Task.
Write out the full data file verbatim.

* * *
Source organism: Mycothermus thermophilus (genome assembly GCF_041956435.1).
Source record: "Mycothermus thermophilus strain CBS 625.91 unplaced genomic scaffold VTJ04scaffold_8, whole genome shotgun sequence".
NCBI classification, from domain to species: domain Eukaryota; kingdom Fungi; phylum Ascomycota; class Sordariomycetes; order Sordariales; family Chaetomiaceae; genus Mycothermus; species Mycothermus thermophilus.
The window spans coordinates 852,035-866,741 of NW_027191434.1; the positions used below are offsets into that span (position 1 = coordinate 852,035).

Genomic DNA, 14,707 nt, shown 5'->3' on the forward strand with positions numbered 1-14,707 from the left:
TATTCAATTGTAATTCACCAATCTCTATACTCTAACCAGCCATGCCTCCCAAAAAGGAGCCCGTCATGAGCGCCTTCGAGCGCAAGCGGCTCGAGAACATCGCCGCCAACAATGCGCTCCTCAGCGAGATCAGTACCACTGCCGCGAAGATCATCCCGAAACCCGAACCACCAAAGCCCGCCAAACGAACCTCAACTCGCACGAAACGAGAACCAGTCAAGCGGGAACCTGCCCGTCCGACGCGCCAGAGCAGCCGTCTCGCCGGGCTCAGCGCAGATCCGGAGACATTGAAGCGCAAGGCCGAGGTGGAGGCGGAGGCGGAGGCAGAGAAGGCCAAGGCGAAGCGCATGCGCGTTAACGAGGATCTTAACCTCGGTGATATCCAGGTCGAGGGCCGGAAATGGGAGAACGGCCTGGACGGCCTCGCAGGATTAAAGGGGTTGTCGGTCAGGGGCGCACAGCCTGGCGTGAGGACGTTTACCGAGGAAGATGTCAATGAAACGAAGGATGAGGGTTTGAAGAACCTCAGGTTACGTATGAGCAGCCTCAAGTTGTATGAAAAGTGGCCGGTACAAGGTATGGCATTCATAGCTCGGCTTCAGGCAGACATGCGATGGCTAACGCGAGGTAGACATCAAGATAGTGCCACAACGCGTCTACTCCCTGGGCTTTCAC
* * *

Source organism: Mycothermus thermophilus (genome assembly GCF_041956435.1).
Source record: "Mycothermus thermophilus strain CBS 625.91 unplaced genomic scaffold VTJ04scaffold_8, whole genome shotgun sequence".
NCBI classification, from domain to species: domain Eukaryota; kingdom Fungi; phylum Ascomycota; class Sordariomycetes; order Sordariales; family Chaetomiaceae; genus Mycothermus; species Mycothermus thermophilus.
The window spans coordinates 852,035-866,741 of NW_027191434.1; the positions used below are offsets into that span (position 1 = coordinate 852,035).

Genomic DNA, 14,707 nt, shown 5'->3' on the forward strand with positions numbered 1-14,707 from the left:
TATTCAATTGTAATTCACCAATCTCTATACTCTAACCAGCCATGCCTCCCAAAAAGGAGCCCGTCATGAGCGCCTTCGAGCGCAAGCGGCTCGAGAACATCGCCGCCAACAATGCGCTCCTCAGCGAGATCAGTACCACTGCCGCGAAGATCATCCCGAAACCCGAACCACCAAAGCCCGCCAAACGAACCTCAACTCGCACGAAACGAGAACCAGTCAAGCGGGAACCTGCCCGTCCGACGCGCCAGAGCAGCCGTCTCGCCGGGCTCAGCGCAGATCCGGAGACATTGAAGCGCAAGGCCGAGGTGGAGGCGGAGGCGGAGGCAGAGAAGGCCAAGGCGAAGCGCATGCGCGTTAACGAGGATCTTAACCTCGGTGATATCCAGGTCGAGGGCCGGAAATGGGAGAACGGCCTGGACGGCCTCGCAGGATTAAAGGGGTTGTCGGTCAGGGGCGCACAGCCTGGCGTGAGGACGTTTACCGAGGAAGATGTCAATGAAACGAAGGATGAGGGTTTGAAGAACCTCAGGTTACGTATGAGCAGCCTCAAGTTGTATGAAAAGTGGCCGGTACAAGGTATGGCATTCATAGCTCGGCTTCAGGCAGACATGCGATGGCTAACGCGAGGTAGACATCAAGATAGTGCCACAACGCGTCTACTCCCTGGGCTTTCAC